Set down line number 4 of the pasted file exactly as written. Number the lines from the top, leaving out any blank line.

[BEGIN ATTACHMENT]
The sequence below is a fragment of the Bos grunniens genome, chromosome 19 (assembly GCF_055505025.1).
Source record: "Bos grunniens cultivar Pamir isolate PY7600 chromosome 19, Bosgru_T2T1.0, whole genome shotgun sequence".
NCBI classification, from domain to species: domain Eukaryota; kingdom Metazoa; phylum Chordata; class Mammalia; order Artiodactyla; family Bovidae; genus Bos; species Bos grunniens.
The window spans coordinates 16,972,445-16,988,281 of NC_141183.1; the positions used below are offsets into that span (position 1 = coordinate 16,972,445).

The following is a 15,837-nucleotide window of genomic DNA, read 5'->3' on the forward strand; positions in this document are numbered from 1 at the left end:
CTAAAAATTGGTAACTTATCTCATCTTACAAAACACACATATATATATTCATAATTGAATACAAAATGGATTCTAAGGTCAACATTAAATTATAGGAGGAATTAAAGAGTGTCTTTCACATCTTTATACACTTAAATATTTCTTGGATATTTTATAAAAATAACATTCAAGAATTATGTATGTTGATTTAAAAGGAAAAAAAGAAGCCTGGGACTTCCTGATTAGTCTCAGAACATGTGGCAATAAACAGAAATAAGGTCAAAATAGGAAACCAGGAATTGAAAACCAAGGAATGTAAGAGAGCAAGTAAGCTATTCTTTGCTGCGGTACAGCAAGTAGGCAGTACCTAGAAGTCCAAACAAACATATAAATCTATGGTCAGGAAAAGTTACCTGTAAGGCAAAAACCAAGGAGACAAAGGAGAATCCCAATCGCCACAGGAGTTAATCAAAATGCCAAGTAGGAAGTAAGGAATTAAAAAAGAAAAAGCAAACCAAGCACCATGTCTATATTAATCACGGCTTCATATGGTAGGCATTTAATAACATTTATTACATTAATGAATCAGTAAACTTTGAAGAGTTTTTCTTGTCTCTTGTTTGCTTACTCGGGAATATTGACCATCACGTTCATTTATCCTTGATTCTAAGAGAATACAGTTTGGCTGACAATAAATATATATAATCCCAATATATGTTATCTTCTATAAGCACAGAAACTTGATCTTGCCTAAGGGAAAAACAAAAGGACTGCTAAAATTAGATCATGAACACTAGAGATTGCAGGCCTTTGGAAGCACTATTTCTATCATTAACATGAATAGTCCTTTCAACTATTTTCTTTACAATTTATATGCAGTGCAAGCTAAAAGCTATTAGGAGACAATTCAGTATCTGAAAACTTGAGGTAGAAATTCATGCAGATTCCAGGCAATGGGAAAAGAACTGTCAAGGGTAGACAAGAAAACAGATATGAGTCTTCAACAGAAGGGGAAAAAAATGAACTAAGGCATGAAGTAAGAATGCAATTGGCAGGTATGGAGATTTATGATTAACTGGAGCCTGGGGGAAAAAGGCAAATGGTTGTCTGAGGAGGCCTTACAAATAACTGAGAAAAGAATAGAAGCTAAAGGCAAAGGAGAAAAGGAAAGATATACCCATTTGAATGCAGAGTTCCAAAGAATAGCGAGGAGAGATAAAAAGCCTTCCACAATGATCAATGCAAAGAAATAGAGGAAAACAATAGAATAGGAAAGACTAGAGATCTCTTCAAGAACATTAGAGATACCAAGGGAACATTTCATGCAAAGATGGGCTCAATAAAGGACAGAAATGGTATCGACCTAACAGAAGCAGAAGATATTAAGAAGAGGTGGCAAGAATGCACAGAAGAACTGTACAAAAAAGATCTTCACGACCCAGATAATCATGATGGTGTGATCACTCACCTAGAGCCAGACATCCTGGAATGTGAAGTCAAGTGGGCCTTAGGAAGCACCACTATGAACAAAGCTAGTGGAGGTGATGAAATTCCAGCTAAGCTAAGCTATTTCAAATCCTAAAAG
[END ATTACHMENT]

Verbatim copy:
The window spans coordinates 16,972,445-16,988,281 of NC_141183.1; the positions used below are offsets into that span (position 1 = coordinate 16,972,445).